Times Chronicle & Public Spirit
Rahsool Diggins follows through with promise for Archbishop Wood
Wood senior follows through on promise with 2nd PCL title in program history
Rahsool Diggins had big shoes to fill as a freshman at Archbishop Wood High School four years ago. The Vikings were coming off the program’s first Philadelphia Catholic League and PIAA state championships and Diggins was taking over the starting point guard role after the graduation of PCL Most Valuable Player Collin Gillespie.
Four years later, Diggins has blown those high expectations away.
The 6-foot-3 guard is leaving Wood as the program’s all-time leading scorer with 1,513 career points. He was selected First Team All-PCL three times and was named league MVP twice.
“I never dreamed of it,” Diggins said, looking over his resume, “but it happened. It was a great thing. We worked hard for it. Coach (John) Mosco and the coaching staff put me in the right position, trusted me, let me play my game, let me make mistakes and this is where it got me.”
After leading the Vikings to a Catholic League championship this winter, Diggins is The Reporter/Times Herald/Montgomery Media 2021 Boys Basketball Player of the Year.
“It’s very impressive,” Mosco said of Diggins’ accomplishments. “He came in as a freshman and played with four Division I play
ers and he just fit in from Day 1 with them. Then sophomore year we were young and everything was on his shoulders and he just kept growing every year with that. Finally this year we were able to crack through and get the Catholic League championship.”
Diggins averaged 16.4 points, 5.2 rebounds and 6.7 assists per game this season. He focused on improving his defense in 2021 and posted 2.8 steals, 1.1 blocks and 6.7 deflections per game.
“Junior year I didn’t really have to guard the best player because I had Jaylen Stinson on my team,” he said. “He’s one of the best defenders in the league. Senior year that’s what I wanted to do — I wanted to get better at defense, play harder. It wasn’t like it was hard for me to do — it was me doing it. I know I have to play (defense) at the next level for (University of Connecticut) coach (Dan) Hurley, so I might as well start now and prepare.”
In addition to the personal accomplishments, the four-year starter led Archbishop Wood to plenty of success during his time in Warminster. The Vikings won District 12 championships in 2019, 2020 and 2021 while reaching PIAA state championship games in 2019 and 2021. In 2020, Wood was still alive in the state playoffs when the remainder of the season was cancelled due to COVID-19.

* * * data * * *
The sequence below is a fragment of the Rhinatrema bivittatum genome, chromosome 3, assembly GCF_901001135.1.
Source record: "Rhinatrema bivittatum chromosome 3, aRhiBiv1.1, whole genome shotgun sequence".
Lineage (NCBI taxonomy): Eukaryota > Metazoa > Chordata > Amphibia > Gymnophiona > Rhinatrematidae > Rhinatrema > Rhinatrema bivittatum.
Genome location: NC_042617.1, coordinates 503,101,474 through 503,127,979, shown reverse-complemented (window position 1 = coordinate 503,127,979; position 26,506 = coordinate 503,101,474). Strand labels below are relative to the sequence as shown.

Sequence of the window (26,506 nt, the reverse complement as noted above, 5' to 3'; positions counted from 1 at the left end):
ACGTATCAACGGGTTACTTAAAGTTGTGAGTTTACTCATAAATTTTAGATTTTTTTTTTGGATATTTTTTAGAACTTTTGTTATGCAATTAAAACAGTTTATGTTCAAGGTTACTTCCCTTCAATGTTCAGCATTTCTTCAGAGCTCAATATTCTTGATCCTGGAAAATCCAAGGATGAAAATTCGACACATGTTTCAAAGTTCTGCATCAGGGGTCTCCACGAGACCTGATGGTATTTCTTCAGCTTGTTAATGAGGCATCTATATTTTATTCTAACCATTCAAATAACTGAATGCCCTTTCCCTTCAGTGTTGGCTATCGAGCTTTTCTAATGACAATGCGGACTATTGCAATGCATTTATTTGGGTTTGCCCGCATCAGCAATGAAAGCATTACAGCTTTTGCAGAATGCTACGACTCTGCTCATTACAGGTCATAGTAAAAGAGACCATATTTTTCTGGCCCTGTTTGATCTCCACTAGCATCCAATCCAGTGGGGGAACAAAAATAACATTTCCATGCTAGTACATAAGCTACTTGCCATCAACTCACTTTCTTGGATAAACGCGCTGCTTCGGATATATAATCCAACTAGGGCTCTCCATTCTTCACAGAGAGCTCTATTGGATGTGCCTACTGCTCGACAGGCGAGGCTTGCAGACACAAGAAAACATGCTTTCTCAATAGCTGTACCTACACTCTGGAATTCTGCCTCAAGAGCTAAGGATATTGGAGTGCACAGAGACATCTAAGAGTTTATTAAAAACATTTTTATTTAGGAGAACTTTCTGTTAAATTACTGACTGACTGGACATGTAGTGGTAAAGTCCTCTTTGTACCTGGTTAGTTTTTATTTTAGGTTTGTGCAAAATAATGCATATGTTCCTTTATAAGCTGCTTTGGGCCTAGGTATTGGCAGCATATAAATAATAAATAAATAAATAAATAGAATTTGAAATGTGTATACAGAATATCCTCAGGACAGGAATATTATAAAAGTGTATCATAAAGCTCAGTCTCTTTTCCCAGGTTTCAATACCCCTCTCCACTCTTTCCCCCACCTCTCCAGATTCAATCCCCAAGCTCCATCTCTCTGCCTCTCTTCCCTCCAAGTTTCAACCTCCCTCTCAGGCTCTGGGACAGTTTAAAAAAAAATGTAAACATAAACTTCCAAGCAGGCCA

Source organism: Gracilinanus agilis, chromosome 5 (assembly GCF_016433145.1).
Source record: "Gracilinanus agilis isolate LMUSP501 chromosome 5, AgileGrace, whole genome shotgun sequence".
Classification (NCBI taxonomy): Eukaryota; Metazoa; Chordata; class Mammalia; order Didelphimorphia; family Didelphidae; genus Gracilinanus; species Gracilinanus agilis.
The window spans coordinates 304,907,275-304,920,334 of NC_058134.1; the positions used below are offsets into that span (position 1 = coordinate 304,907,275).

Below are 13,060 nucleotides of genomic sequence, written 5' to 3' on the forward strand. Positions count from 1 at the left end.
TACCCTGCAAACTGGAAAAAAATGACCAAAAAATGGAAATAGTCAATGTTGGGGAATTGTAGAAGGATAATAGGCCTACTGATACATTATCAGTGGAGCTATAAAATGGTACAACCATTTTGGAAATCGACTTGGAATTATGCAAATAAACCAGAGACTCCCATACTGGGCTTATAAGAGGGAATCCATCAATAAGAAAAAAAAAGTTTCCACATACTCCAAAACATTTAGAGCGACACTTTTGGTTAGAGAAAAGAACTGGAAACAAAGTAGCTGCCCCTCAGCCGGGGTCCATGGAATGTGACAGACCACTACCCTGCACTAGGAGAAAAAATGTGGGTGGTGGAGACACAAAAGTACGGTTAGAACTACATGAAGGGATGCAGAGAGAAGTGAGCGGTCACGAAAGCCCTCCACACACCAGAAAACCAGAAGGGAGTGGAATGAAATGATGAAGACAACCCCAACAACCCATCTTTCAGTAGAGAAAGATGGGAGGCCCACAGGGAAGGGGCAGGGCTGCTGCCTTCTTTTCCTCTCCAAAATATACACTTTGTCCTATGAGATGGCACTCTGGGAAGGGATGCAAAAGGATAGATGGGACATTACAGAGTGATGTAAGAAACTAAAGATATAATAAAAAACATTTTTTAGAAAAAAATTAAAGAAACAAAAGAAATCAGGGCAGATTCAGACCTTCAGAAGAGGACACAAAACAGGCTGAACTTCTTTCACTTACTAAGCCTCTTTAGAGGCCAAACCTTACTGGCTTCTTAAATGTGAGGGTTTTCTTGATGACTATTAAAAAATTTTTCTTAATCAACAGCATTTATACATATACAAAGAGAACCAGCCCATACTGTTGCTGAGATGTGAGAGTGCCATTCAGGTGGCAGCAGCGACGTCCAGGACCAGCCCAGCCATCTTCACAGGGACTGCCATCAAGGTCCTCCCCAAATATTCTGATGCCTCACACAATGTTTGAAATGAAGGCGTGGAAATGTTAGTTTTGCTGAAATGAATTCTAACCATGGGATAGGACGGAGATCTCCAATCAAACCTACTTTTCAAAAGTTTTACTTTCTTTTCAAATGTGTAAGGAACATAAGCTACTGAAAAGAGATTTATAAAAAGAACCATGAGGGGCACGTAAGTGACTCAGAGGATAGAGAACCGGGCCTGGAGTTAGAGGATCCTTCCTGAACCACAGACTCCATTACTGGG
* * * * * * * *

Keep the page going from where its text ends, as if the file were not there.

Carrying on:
He’s most-proud of winning the PCL championship last month. Diggins scored nine points and dished out 12 assists in the 68-59 win over Roman Catholic for the second Catholic League title in program history.
“(Freshman year) I was sitting at the Palestra and I called coach Mosco,” he said. “I told him I was going to get him one (PCL title) before I leave. My sophomore year we lost in the quarterfinals, so we didn’t get the chance to go to the semifinals. My junior year we lost in the semifinals at the Palestra and then finally my senior year we won it before we left.”
As the team’s point guard and leader, Diggins had to keep his teammates happy to achieve the success that they have over the last few years. He faced the challenge of making sure classmates Stinson, Marcus Randolph and Daeshon Shepherd — all 1,000-point scorers and Division I recruits — got enough shots while still keeping enough for himself.
“You deal with a lot of egos,” he said. “Everybody wants to score, everybody thinks they’re the best player, everybody wants to perform for the crowd. But us, it was easier for us because we all played with each other since we were kids. We all knew each other so we’re all friends. It wasn’t as hard as you would think it is — it was easy going for me.”
“He was a quiet leader,” Mosco said. “He just led by example. He put everybody on his shoulders. It’s hard with all the players we have to keep everybody happy. He was able to get everybody enough touches and to keep his touches going good, too.”
Another intangible that makes Diggins special is his big-game ability. Mosco said he’s not afraid of the bright lights and the stats back that up.
In his first game at the Palestra in the 2020 PCL semifinals, Diggins scored 35 points, including a PCL record 20 in the fourth quarter.
In two state championship games at Hershey’s GIANT Center, Diggins scored 20 and 26 points, respectively. Last week he scored nine of his 26 points over the final four minutes to help trim a seven-point deficit to one. His pull-up three-pointer with 5.7 seconds remaining made it 58-57, which turned out to be the final score against Reading in Wood’s only loss of the season.
“I just try to win,” Diggins said. “I know my family traveled a long way to get to Hershey — I know they don’t want to see me stink it up. I always have to perform for my family. And I didn’t want to let coach Mosco down. Even though we lost, I did my best to win.”
“He just comes out and plays,” Mosco said. “He doesn’t worry about who’s in front of him or anything that’s being said. He just worries about what he has to do to get the job done.”
Diggins will have plenty of opportunities to play under the bright lights at the college level. He will continue his academic and basketball careers at the University of Connecticut. He chose UConn over a long list of schools, including Florida, Kansas and Villanova, to offer scholarships.
“Coach Dan Hurley reminded me of Mosco,” he said. “They’re both crazy intense. They both trust their guards as long as they play defense. I think UConn was more of a family-oriented program just like Archbishop Wood. Great staff. It’s always great to be called a UConn guard.”